Med order question -giving Roxanol to someone who is dying - page 2
There's a scheduled order to give Roxanol Q8, then there is a PRN order to give Roxanol Q4. The Q8 is being given at 6a, 2p and 10p. Does that mean I can only give the prn at at 10a, 6p and 2a?... Read More
4Jun 18, '12 by tothepointeLVNQuote from DYLANBI disagree with this. With the hospice companies I staff for you would get in trouble for messing around and waiting 4 hours before giving the patient the prn and letting them suffer with the pain.Is the strength of the prn dose the same as that of the scheduled dose? If so, it seems to me that by giving a q8h order the ordering MD intended for the patient to receive a minimum of 3 doses within a 24 hour period and by leaving a q4h prn order the MD intended for the pt to receive the medication a maximum of 6 doses within a 24 hour period.
The above logic suggests that the two orders are tied together which they are not unless they specifically say they are. Sometimes the orders will say give xyz if the routine dose is not effective within x # hours.
Now I should clarify that Roxanol /MS is SL but essentially you have to view these orders the same way you do with a CAD pump. You have a basal/routine dose and a bolus/prn dose. The PRN's are written so you can change the frequency of the pain medication without having to immediately call the MD. If it seems after administering a few PRN doses that the routine dose is no longer maintaining comfort you call to get the order changed. That's nursing judgement.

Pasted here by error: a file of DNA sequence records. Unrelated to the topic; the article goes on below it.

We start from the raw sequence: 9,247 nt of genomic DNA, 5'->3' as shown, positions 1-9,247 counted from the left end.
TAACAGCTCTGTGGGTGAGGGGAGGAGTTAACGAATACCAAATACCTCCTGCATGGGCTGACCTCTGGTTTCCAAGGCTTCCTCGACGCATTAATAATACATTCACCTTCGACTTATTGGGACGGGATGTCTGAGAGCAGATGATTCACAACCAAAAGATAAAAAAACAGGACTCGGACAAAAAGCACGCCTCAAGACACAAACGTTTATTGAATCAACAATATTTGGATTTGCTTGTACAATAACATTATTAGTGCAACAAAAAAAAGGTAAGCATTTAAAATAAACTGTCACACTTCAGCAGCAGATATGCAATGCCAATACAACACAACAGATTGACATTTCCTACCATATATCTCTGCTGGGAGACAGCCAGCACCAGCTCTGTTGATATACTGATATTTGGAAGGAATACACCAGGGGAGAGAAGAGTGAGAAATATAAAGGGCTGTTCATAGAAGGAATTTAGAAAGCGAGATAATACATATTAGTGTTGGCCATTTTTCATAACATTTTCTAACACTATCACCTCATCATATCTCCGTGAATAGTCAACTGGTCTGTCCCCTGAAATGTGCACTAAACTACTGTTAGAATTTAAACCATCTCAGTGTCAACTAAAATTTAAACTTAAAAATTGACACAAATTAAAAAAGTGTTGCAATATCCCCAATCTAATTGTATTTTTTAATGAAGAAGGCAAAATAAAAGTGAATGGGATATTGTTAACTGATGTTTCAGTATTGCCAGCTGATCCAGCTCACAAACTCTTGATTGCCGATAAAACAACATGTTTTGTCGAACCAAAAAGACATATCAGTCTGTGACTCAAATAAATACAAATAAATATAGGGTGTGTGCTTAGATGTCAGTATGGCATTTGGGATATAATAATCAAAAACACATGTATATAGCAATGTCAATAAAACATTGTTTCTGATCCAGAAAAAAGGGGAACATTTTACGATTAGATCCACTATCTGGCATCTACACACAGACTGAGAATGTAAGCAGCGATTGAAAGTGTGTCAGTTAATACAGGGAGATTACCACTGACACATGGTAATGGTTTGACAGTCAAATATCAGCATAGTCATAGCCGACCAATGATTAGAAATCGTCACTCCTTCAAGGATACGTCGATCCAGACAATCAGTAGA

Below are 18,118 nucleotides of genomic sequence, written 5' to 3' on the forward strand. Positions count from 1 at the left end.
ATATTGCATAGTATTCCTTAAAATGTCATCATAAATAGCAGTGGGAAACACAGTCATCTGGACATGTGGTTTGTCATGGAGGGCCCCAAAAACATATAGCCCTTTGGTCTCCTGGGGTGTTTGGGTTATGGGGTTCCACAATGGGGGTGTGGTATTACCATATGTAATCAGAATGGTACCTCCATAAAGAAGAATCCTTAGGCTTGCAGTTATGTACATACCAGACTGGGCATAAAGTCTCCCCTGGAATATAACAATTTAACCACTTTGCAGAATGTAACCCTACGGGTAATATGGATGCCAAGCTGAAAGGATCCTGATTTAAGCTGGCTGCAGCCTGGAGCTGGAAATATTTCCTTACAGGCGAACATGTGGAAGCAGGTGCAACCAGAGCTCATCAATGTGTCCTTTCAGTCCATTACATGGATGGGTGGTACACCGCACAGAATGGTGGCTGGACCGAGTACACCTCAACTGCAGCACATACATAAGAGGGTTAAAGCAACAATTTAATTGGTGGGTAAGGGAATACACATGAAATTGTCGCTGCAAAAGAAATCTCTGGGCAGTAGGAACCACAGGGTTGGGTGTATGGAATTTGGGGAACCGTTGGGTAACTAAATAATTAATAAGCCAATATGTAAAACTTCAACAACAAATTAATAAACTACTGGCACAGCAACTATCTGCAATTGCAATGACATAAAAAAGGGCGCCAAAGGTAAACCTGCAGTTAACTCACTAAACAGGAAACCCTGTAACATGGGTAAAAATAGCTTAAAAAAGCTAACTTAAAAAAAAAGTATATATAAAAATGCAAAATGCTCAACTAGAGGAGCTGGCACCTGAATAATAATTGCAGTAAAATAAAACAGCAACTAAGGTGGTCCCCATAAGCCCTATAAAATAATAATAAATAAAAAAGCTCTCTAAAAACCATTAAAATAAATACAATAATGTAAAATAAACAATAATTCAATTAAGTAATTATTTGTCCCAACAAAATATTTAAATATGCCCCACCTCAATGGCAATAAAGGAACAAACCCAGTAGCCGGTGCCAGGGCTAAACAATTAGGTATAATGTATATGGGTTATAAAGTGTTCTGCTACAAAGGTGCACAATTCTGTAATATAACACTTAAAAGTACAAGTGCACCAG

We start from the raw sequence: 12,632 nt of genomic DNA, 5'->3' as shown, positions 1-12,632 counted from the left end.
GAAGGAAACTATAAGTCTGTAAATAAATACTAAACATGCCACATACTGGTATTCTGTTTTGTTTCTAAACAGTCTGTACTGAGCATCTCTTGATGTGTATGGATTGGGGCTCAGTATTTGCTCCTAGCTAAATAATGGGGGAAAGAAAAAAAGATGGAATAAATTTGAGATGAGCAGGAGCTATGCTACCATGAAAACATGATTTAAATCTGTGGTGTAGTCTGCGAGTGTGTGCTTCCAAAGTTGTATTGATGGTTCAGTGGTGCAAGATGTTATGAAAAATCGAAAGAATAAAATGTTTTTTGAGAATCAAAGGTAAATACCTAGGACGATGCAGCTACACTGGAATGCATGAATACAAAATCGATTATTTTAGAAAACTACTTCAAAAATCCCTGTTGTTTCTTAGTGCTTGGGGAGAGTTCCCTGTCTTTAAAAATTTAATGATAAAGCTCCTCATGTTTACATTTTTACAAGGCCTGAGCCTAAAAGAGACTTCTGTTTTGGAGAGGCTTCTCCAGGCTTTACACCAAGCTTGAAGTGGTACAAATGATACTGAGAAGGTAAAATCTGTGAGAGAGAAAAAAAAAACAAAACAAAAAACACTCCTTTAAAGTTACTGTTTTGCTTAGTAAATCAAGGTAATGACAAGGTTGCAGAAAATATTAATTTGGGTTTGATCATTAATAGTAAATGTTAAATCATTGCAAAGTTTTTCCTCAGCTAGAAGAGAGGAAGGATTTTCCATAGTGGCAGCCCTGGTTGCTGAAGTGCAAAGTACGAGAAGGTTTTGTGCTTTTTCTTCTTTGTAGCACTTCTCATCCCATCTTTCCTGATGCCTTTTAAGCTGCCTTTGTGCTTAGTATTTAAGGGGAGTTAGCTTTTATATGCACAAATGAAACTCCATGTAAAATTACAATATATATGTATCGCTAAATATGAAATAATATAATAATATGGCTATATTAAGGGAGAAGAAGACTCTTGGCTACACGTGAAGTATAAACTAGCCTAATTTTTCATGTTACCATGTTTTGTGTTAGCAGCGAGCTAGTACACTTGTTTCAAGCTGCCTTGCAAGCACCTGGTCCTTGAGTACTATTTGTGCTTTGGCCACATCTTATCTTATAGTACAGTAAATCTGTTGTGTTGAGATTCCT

To the OP I would suggest talking to the visiting hospice nurse and explain the situation. They would have no problem clarifying the order and intervening on your behalf. Education is a BIG part of the job.Last edit by tothepointeLVN on Jun 18, '12 : Reason: Didn't realize that was a bad word OPPS
0Jun 18, '12 by tothepointeLVNQuote from DYLANBWell the complication part is the official order on the chart is a complete order as above but that's back at the office. The little folder for the family has abbreviated orders for simplicity which is what the 24/7 nurses have to work with. If the patients live long enough printed orders come out but usually not.5-20mg q4 is considered an incomplete/incorrect order. When ever an MD writes an order for a medication the order must have the name of the medication, the dose, the route and the frequency. Pain medications must have an accompanying pain scale. ie.
Roxanol 5mg IV push q4h/prn for mild pain
Roxanol 10 mg IV push q4h/prn for moderate pain
Roxanol 15 mg Iv push q4h/prn for moderate to severe pain
Roxanol 20 mg Iv push q4h/prn for severe pain.
Also the above order in order to be correct for the abbreviated order I mentioned would have to have a modifier stating no more than 20mg every 4 hours.
BTW Roxanol is never IV only SL and sometimes rectal.
1Jun 19, '12 by DYLANBI have never used or even heard of Roxanol before reading this post. I breifly looked it up and I found it was morphine sulfate. I assumed it was an injectable form not realizing it was strictly an oral/sublingual form of morphine. I should have looked through the med info more carefully before posting. How embarassing. After speaking with my facilites pharmacist he stated that because they are two separate orders and they have no set maximum dose to be received within a time frame the scheduled and prn can be given without regard to the amount of time passed between the last dose given. As long as the meds are given with regard to the time frames established within their respective orders. Although I still feel that my original post has some merit, I was wrong. If only the MD would write a max dose to be given within a set time frame the order would not be up for interpritation.
PS: I do advicate for my pts. I would never have allowed a pt to writhe in agony for 4 hrs because the next dose wasn't due. I would have called the MD without hesitation to increase the frequency of the dose or add an additional med for pain relief to the pts MAR.